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John McCain's Grueling Schedule

As 2008 draws ever closer, Sen. John McCain (R-Ariz.) is working to win over many of the establishment party fundraisers and operatives who worked to ensure his defeat in 2000. Post chief political reporter Dan Balz wrote about this courting effort in Sunday's paper -- pointing out that McCain is keeping a grueling travel schedule this year to accrue chits for his planned national bid.

John McCain
Sen. McCain is busy courting GOP insiders who backed Bush in 2000. (AP File Photo)

The Fix got a detailed look at McCain's schedule between now and mid-April and thought it would be worth sharing. A few interesting tidbits: McCain will make trips to the key early caucus and primary states of New Hampshire and Iowa within a week of each other in April. McCain is also making stops in a number of big fundraising markets (Los Angeles, Miami, Ft. Lauderdale). While these trips are ostensibly to raise cash for other candidates, they also afford McCain the opportunity to meet and greet potential donors for a 2008 race.

Here's the schedule:

* Feb. 23: Fundraiser for Florida Reps. (and brothers) Mario Diaz-Balart and Lincoln Diaz-Balart in Miami.

* Feb. 26: Fundraiser for New Jersey state Sen. Tom Kean Jr., the Republican nominee against Sen. Bob Menendez (D).

* March 10: McCain speaks at the Southern Republican Leadership Conference in Memphis, the first major cattle call of the 2008 presidential race.

* March 17: McCain in Hartford for fundraiser to benefit Connecticut Gov. Jodi Rell (R).

* March 20: Fundraiser for California Gov. Arnold Schwarzenegger (R) in Los Angeles.

* March 21: Fundraiser in Seattle for Washington State Republican Party and former Safeco Insurance executive Mike McGavick (R), the Republican candidate against Sen. Maria Cantwell (D).

* April 7: McCain raises money for New Hampshire State Senate Republicans.

* April 8: Rep. Charlie Bass (R-N.H.) and McCain participate in a town hall meeting in Portsmouth. Later that day, McCain flies to Florida to headline the Polk County Lincoln-Reagan Dinner.

* April 9: McCain keynotes the Broward County (Fla.) Lincoln-Reagan dinner.

* April 10: In Arkansas, McCain campaigns for former Rep. Asa Hutchinson (R), who is running for governor.

* April 11: Breakfast fundraiser in Cincinnati for Rep. Steve Chabot. McCain spends the rest of the day campaigning for Ohio Secretary of State Kenneth Blackwell, the frontrunner for the GOP nomination for governor.

* April 12: McCain in Minnesota with Gov. Tim Pawlenty (R).

* April 13: In Cedar Rapids, Iowa, McCain raises money for Rep. Jim Nussle (R) at a luncheon fundraiser. Nussle is running for the state's open gubernatorial seat in November.

McCain also got some good news over the weekend, finishing second in the Conservative Political Action Conference straw poll. McCain took 20 percent, just behind Virginia Sen. George Allen's 22 percent. Former New York City mayor Rudy Giuliani took 12 percent and Secretary of State Condoleezza Rice received 10 percent. No other candidate rated in the double digits. In 2005, Giuliani won the CPAC straw poll with 19 percent while Rice received 18 percent. Allen, McCain and Sen. Bill Frist (Tenn.) received 11 percent each.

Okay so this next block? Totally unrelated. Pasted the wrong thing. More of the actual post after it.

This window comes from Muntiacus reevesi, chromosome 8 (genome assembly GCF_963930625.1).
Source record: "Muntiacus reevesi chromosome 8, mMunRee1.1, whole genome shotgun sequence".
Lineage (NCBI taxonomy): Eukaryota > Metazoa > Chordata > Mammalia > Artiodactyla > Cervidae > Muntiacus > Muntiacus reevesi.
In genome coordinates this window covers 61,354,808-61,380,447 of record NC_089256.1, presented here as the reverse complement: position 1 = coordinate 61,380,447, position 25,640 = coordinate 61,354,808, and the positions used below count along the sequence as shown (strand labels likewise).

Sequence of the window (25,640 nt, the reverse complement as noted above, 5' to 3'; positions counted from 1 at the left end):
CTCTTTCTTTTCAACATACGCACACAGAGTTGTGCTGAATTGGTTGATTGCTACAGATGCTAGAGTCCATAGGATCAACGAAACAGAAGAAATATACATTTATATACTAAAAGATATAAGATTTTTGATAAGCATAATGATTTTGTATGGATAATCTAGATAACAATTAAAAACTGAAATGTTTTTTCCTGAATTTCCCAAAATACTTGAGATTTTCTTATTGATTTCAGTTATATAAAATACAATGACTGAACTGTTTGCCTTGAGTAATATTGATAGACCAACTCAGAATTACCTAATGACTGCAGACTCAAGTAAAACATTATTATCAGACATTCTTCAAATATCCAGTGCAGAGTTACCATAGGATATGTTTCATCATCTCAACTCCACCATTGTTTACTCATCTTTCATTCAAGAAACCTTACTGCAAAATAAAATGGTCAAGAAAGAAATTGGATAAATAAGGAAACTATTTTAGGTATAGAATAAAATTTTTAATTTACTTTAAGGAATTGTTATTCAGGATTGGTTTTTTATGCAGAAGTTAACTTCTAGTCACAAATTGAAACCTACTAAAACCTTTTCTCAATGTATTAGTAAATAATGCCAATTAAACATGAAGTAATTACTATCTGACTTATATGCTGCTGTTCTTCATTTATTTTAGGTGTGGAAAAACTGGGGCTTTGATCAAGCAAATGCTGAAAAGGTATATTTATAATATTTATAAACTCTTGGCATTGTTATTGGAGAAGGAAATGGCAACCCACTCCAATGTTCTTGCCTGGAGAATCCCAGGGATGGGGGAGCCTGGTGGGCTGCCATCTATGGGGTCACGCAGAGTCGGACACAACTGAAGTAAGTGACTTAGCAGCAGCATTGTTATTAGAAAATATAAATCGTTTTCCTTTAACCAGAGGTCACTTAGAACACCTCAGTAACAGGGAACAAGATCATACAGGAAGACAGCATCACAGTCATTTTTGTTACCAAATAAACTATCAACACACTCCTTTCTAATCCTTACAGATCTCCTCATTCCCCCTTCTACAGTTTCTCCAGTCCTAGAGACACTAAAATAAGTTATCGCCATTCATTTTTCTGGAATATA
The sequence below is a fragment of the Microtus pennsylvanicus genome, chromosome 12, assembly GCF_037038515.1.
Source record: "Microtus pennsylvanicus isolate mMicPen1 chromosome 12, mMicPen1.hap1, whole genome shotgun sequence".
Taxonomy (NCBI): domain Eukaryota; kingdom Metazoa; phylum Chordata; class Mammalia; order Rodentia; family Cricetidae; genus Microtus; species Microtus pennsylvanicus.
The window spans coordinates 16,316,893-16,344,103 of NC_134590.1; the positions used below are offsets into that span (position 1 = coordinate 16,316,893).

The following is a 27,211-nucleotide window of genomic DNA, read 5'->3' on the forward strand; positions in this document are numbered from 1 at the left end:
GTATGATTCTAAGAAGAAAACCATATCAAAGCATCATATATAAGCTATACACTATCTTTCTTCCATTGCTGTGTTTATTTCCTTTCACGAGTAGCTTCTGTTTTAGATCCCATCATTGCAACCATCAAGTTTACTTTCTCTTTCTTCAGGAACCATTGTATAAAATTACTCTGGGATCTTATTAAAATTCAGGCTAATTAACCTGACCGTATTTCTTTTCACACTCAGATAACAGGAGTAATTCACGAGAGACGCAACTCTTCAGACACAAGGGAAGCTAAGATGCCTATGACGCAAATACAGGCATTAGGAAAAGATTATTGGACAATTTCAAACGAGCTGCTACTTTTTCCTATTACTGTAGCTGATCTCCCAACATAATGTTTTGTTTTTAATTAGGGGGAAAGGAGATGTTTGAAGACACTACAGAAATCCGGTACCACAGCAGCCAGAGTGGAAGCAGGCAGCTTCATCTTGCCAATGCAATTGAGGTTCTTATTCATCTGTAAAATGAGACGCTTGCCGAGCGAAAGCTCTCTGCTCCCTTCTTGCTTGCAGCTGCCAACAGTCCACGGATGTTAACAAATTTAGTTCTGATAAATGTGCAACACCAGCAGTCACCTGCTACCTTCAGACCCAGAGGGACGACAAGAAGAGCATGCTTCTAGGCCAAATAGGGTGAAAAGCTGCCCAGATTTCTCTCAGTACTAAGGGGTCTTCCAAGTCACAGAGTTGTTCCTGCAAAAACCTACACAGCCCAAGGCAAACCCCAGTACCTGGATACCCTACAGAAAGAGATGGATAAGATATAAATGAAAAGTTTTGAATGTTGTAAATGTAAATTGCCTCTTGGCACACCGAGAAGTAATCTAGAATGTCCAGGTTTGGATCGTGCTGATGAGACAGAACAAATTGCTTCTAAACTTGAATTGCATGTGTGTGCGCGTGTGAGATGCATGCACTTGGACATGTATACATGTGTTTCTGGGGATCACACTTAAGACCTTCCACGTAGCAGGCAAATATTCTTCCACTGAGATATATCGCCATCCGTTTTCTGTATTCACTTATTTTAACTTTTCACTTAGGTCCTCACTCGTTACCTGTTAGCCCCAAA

It's worth noting, however, that CPAC does not ask who the voters want to be president but rather who they thought would be president.

(See Dana Milbank's write-up of the CPAC gathering from Saturday's Post.)

By Chris Cillizza  |  February 13, 2006; 2:53 PM ET
Categories:  Eye on 2008 , Republican Party  
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I like the blog.

Posted by: Tanny | August 23, 2006 1:38 PM | Report abuse

McCain is not the "3rd most conservative senator." His lifetime ACU rating is 83, and his 2004 rating was 72. His NTU grade was a B-. Not exactly top-10 material.

The thing everyone seems to miss about McCain is he has NO executive experience. He's been in Congress for 22 years, but no one knows how he'll do as an executive. Compare that to candidates like Giuliani and Allen who have executive experience, and Mitt Romney, who's had nothing but executive experience. That's the trio the GOP needs to pick from.

Posted by: FirstState | February 14, 2006 9:31 PM | Report abuse

The "guy running for Lt. gov in GA" is Ralph Reed and if you look on line, McCain is the 3rd Most Conservative senator.

Posted by: Al | February 14, 2006 6:51 PM | Report abuse

If McCain gets enough chits, he's formidable in 2008, in the primaries and nationally. If he puts a Lindsey Graham or a George Allen on the ticket, then all the better. If he puts Condi Rice on the ticket...landslide. She's done good as secretary of state, is perceived as a political moderate, and would make history twice as both the first african american and first woman elected to the second highest office.

Posted by: Albany Pol | February 14, 2006 12:14 PM | Report abuse

McCain has also been extremely busy kissing butt. It strikes me as distinctly un-maverick like that McCain putting so much capital into currying favor w/ the Bushies who made it their business to trash McCain in the SC primary in 2ooo.
Yet, the McCain ass-kissin' juggernaut rolls on..............

Posted by: jay lassiter | February 14, 2006 9:29 AM | Report abuse